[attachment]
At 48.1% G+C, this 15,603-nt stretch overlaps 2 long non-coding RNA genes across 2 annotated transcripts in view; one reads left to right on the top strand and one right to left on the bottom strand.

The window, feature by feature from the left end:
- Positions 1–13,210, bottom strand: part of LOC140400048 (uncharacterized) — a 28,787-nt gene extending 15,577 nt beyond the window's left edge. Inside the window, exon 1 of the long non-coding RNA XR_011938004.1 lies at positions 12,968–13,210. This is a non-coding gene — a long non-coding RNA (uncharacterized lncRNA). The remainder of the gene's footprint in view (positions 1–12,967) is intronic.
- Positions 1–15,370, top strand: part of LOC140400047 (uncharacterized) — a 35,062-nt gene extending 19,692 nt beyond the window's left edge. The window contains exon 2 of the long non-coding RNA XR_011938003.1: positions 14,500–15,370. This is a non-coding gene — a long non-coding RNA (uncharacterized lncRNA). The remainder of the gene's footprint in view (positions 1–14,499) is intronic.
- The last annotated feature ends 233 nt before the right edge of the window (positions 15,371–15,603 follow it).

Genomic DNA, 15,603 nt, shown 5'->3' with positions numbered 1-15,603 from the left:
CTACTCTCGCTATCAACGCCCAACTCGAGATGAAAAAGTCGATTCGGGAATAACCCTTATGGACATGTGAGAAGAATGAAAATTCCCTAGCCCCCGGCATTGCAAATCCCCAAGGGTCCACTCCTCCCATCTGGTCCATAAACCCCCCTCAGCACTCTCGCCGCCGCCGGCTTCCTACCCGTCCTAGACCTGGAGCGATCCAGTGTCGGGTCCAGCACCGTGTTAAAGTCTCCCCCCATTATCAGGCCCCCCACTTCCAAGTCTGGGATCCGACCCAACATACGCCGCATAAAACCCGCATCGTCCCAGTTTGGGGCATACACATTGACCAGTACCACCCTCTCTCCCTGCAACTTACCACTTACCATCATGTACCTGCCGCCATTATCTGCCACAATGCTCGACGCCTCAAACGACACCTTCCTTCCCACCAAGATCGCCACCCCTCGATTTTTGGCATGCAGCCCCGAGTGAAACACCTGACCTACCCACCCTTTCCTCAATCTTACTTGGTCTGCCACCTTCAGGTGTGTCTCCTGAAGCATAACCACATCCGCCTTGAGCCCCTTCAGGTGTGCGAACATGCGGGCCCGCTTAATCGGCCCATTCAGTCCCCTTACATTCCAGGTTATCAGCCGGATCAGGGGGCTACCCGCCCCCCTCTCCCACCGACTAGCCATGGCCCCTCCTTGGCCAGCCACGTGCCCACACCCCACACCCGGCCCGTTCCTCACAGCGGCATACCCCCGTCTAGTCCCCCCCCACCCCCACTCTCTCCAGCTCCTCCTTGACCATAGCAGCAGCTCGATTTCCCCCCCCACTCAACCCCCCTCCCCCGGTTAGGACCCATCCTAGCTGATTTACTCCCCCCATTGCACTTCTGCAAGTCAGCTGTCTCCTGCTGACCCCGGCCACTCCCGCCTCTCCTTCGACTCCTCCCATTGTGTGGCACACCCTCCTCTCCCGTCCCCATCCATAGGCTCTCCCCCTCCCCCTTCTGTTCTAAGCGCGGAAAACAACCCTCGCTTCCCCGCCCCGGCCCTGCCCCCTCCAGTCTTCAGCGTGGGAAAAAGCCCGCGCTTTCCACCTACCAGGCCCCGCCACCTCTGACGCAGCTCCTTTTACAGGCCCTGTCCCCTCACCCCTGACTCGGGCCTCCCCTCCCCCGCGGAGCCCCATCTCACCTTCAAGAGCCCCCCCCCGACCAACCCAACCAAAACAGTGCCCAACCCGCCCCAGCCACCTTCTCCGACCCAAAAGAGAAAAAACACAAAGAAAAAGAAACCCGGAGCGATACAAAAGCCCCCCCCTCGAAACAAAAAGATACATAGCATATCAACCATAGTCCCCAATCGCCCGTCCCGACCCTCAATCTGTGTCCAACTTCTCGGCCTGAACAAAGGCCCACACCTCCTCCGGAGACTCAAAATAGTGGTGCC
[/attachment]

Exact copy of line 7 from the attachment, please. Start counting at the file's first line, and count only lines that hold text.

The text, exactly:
CTACTCTCGCTATCAACGCCCAACTCGAGATGAAAAAGTCGATTCGGGAATAACCCTTATGGACATGTGAGAAGAATGAAAATTCCCTAGCCCCCGGCATTGCAAATCCCCAAGGGTCCACTCCTCCCATCTGGTCCATAAACCCCCCTCAGCACTCTCGCCGCCGCCGGCTTCCTACCCGTCCTAGACCTGGAGCGATCCAGTGTCGGGTCCAGCACCGTGTTAAAGTCTCCCCCCATTATCAGGCCCCCCACTTCCAAGTCTGGGATCCGACCCAACATACGCCGCATAAAACCCGCATCGTCCCAGTTTGGGGCATACACATTGACCAGTACCACCCTCTCTCCCTGCAACTTACCACTTACCATCATGTACCTGCCGCCATTATCTGCCACAATGCTCGACGCCTCAAACGACACCTTCCTTCCCACCAAGATCGCCACCCCTCGATTTTTGGCATGCAGCCCCGAGTGAAACACCTGACCTACCCACCCTTTCCTCAATCTTACTTGGTCTGCCACCTTCAGGTGTGTCTCCTGAAGCATAACCACATCCGCCTTGAGCCCCTTCAGGTGTGCGAACATGCGGGCCCGCTTAATCGGCCCATTCAGTCCCCTTACATTCCAGGTTATCAGCCGGATCAGGGGGCTACCCGCCCCCCTCTCCCACCGACTAGCCATGGCCCCTCCTTGGCCAGCCACGTGCCCACACCCCACACCCGGCCCGTTCCTCACAGCGGCATACCCCCGTCTAGTCCCCCCCCACCCCCACTCTCTCCAGCTCCTCCTTGACCATAGCAGCAGCTCGATTTCCCCCCCCACTCAACCCCCCTCCCCCGGTTAGGACCCATCCTAGCTGATTTACTCCCCCCATTGCACTTCTGCAAGTCAGCTGTCTCCTGCTGACCCCGGCCACTCCCGCCTCTCCTTCGACTCCTCCCATTGTGTGGCACACCCTCCTCTCCCGTCCCCATCCATAGGCTCTCCCCCTCCCCCTTCTGTTCTAAGCGCGGAAAACAACCCTCGCTTCCCCGCCCCGGCCCTGCCCCCTCCAGTCTTCAGCGTGGGAAAAAGCCCGCGCTTTCCACCTACCAGGCCCCGCCACCTCTGACGCAGCTCCTTTTACAGGCCCTGTCCCCTCACCCCTGACTCGGGCCTCCCCTCCCCCGCGGAGCCCCATCTCACCTTCAAGAGCCCCCCCCCGACCAACCCAACCAAAACAGTGCCCAACCCGCCCCAGCCACCTTCTCCGACCCAAAAGAGAAAAAACACAAAGAAAAAGAAACCCGGAGCGATACAAAAGCCCCCCCCTCGAAACAAAAAGATACATAGCATATCAACCATAGTCCCCAATCGCCCGTCCCGACCCTCAATCTGTGTCCAACTTCTCGGCCTGAACAAAGGCCCACACCTCCTCCGGAGACTCAAAATAGTGGTGCC